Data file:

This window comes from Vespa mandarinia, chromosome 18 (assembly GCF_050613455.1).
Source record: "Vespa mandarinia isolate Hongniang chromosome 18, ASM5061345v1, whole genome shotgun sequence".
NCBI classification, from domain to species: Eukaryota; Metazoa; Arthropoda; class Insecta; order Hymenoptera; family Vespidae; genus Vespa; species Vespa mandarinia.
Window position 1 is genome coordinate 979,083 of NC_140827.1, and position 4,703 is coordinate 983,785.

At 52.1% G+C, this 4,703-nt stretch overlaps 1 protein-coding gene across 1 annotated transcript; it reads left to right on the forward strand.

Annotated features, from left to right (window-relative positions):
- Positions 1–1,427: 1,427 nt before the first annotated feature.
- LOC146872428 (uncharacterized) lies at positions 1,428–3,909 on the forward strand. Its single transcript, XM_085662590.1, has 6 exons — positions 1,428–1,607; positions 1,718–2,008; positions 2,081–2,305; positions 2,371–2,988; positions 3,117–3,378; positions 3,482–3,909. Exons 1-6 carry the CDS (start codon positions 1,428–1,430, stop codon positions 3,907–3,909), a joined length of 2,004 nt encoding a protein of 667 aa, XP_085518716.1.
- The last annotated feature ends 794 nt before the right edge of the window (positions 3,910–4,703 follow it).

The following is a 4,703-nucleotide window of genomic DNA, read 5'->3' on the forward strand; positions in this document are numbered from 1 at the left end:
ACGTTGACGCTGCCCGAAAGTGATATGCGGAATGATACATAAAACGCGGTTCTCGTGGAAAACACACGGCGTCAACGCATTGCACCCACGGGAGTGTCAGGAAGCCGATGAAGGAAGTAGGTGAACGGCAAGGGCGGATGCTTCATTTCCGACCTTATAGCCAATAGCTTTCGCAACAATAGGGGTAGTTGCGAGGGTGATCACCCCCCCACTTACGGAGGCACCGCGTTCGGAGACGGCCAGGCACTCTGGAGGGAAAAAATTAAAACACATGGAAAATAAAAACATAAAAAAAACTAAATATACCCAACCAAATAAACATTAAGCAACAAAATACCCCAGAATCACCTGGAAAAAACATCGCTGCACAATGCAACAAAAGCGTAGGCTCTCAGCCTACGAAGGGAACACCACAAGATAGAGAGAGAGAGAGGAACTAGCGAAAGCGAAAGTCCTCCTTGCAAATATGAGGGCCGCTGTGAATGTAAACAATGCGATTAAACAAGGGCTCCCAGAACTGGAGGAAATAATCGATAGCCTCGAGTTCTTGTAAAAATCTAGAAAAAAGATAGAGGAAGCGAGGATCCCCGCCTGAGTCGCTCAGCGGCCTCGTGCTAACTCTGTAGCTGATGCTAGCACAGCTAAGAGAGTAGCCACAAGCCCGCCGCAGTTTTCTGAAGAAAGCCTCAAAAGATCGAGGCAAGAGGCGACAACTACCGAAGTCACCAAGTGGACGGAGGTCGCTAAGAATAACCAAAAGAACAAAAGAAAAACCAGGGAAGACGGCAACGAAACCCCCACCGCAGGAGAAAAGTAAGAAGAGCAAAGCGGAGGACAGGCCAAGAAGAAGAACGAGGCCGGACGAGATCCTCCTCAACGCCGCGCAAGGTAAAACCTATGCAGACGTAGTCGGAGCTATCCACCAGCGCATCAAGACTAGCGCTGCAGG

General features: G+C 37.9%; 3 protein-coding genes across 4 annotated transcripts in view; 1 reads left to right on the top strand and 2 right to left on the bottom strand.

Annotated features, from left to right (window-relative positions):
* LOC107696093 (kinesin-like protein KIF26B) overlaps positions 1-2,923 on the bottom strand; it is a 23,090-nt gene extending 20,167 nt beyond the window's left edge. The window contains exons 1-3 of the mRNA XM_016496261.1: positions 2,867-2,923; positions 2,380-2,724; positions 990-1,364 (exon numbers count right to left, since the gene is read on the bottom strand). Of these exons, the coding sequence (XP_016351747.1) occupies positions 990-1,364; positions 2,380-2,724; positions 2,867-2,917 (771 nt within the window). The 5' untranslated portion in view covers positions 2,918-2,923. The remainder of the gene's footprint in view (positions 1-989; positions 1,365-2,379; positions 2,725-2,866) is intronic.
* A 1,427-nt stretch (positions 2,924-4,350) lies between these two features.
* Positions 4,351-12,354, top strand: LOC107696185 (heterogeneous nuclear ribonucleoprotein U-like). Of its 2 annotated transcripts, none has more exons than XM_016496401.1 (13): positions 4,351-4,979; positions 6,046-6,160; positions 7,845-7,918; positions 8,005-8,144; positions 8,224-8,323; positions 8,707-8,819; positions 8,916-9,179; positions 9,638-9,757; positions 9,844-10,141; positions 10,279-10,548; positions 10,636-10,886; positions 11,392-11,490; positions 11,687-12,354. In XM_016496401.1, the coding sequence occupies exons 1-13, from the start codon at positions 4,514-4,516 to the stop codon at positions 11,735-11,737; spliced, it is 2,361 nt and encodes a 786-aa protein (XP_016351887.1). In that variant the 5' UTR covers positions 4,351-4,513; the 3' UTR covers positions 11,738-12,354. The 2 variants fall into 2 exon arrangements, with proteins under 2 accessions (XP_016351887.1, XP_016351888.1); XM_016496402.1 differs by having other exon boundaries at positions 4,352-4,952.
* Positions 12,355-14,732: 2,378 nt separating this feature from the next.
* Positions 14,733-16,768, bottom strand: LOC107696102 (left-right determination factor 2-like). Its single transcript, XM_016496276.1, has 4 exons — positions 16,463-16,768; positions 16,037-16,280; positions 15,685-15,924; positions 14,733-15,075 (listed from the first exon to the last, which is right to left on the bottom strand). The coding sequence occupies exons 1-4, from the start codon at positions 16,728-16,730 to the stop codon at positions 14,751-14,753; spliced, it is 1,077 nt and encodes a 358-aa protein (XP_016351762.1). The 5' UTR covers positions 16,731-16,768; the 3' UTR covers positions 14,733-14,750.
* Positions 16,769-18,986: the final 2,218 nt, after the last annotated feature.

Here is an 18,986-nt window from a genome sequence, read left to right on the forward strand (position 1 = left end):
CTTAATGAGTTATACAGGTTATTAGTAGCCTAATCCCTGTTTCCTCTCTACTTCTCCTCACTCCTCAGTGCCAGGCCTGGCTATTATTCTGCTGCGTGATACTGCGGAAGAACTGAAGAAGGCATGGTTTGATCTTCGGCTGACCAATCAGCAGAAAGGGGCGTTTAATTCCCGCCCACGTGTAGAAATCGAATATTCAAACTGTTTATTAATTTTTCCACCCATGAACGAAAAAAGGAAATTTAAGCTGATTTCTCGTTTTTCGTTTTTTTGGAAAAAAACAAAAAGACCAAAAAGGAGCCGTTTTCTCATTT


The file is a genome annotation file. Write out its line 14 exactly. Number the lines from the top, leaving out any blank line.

* LOC107696093 (kinesin-like protein KIF26B) overlaps positions 1-2,923 on the bottom strand; it is a 23,090-nt gene extending 20,167 nt beyond the window's left edge. The window contains exons 1-3 of the mRNA XM_016496261.1: positions 2,867-2,923; positions 2,380-2,724; positions 990-1,364 (exon numbers count right to left, since the gene is read on the bottom strand). Of these exons, the coding sequence (XP_016351747.1) occupies positions 990-1,364; positions 2,380-2,724; positions 2,867-2,917 (771 nt within the window). The 5' untranslated portion in view covers positions 2,918-2,923. The remainder of the gene's footprint in view (positions 1-989; positions 1,365-2,379; positions 2,725-2,866) is intronic.